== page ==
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View Full Version : Question about housing repairs. (I'm angry)



Cobol Sam
09-23-2008, 05:47 PM
I'm a first time home owner, having a first time home repair. Recently I discovered I had a leaky roof, when I noticed water dripping down into my closet and then into my basement. I crawled up into the attic and noticed the leak was coming from below one of my roof vents, and that the 1x8s (i have an older home) the water was leaking in between were super rotten.

I called three roofing companies to have them come give estimates. Two of the three are coming out later this week to give an estimate on repairing the leak and also on replacing the roof.

The third company told me they'd be out last Wednesday to look at it. Then they called me last Thursday to say they didn't get to it, but they'd get to it last Friday or by the latest yesterday morning. Well they never showed up at all either of those days. I decided I'm not going with them at all.

HOWEVER. :mad::mad::mad::mad::mad::mad::mad::mad:

I get home today and there is an envelope stuck in my door. Turns out a guy had shown up sometime today, went up on the roof put caulking around my chimney (nowhere near the roof vent) and left me a bill for $50.00 assuring me the problem was fixed.

I am at a loss for how to respond to this situation. Please, you older wiser home owners offer me some guidance.

Los Angeles
09-23-2008, 05:54 PM
1) Better business bureau.

2) Firm and clear phone call expressing dismay over them for altering a section of the roof that had nothing to do with the needed repair and working on your property without permission. You were calling them for an estimate ONLY, and will not pay the bill.

You will gladly discuss this in front of a judge, but if they want to go that route, they will be responsible for the damage they caused with the unneeded and dismal caulking job.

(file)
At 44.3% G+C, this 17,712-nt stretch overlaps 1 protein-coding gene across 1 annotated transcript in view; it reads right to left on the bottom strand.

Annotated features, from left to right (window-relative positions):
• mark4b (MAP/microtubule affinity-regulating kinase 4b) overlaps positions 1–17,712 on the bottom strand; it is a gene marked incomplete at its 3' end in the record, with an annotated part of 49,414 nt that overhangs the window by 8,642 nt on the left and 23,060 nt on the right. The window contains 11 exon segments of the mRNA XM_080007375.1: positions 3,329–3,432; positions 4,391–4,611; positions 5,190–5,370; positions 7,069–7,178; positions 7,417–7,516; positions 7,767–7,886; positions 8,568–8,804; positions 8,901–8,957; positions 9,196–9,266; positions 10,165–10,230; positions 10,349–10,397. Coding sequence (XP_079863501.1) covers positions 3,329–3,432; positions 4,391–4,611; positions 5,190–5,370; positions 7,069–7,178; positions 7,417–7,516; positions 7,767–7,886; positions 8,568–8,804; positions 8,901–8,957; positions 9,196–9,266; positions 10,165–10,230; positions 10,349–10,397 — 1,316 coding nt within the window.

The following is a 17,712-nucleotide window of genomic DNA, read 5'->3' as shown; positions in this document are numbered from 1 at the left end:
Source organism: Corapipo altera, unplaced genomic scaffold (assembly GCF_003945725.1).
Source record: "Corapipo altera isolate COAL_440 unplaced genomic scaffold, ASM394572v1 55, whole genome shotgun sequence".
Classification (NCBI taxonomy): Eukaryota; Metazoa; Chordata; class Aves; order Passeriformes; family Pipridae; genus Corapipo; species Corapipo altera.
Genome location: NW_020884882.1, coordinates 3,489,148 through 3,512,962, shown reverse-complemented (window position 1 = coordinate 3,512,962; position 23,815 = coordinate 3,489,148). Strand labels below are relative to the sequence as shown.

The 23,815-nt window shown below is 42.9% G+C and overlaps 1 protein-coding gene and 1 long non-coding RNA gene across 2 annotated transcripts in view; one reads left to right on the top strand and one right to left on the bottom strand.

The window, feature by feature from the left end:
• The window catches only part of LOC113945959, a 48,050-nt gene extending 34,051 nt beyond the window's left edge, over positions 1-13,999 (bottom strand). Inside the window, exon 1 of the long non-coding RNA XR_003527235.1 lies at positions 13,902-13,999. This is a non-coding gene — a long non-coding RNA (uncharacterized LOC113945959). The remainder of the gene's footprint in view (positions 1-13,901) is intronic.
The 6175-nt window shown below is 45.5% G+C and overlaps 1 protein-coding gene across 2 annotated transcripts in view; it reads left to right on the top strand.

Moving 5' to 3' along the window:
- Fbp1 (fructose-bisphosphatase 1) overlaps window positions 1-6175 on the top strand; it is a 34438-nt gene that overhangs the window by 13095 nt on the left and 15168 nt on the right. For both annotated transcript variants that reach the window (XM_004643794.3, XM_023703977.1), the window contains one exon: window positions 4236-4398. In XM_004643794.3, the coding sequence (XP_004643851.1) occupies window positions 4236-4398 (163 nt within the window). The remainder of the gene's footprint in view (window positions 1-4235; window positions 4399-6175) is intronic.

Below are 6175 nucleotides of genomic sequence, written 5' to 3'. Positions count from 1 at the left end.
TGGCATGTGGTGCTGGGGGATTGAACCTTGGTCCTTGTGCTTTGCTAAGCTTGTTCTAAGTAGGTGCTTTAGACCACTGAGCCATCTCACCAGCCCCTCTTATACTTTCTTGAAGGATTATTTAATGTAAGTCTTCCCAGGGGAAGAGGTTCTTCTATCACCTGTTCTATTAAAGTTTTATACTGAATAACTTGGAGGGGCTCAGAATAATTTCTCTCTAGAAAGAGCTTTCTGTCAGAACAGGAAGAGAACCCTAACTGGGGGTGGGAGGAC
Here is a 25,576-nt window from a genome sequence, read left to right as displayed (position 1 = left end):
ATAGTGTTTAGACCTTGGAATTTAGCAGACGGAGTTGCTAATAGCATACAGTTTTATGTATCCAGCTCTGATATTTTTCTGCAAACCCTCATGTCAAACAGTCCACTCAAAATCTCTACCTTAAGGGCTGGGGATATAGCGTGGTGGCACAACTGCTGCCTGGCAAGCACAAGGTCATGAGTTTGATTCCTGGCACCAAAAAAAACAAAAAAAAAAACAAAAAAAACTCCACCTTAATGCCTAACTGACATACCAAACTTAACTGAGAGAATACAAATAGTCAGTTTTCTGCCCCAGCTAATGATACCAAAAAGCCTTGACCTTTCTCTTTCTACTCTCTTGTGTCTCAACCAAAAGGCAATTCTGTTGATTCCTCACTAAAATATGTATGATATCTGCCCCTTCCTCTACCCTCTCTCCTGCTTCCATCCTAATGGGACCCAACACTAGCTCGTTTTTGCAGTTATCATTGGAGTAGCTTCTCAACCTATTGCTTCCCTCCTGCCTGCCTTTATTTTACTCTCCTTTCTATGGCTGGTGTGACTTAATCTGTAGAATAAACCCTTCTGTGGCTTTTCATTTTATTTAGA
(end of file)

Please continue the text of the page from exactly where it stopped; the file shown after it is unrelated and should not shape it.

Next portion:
Anthem
09-23-2008, 06:02 PM
Don't stress over this, man.

Write a short and calm letter explaining that you won't be paying because:

1. He didn't fix the problem.
2. He "fixed" it without talking to you about what was wrong.
3. You never agreed on a price, or even agreed to let him work on the house.

Tell him that if he wants to submit a bid to deal with the rotten wood, that you'll consider it (even if you won't). And tell him you won't be paying the $50 under any circumstances, for the reasons already stated.

Then say that you consider the matter closed. As an act of good faith, you have declined to report his actions to your lawyer or to the Better Business Bureau.

Print two copies of the letter, and mail one to yourself and one to him.

He's not going to pursue it. Don't sweat it.

Bball
09-23-2008, 07:25 PM
I'd give the guy the benefit of the doubt (he THOUGHT he was helping and giving you a deal) but also chalk it up to realizing this isn't the guy you want working on your roof.

So I'd send a letter stating that the leak was at the roof vent, not the chimney, and that you had some structural issues in the roof that you're also concerned about and that you only wanted an estimate that included those repairs... not a quick fix that ignored the other problem(s).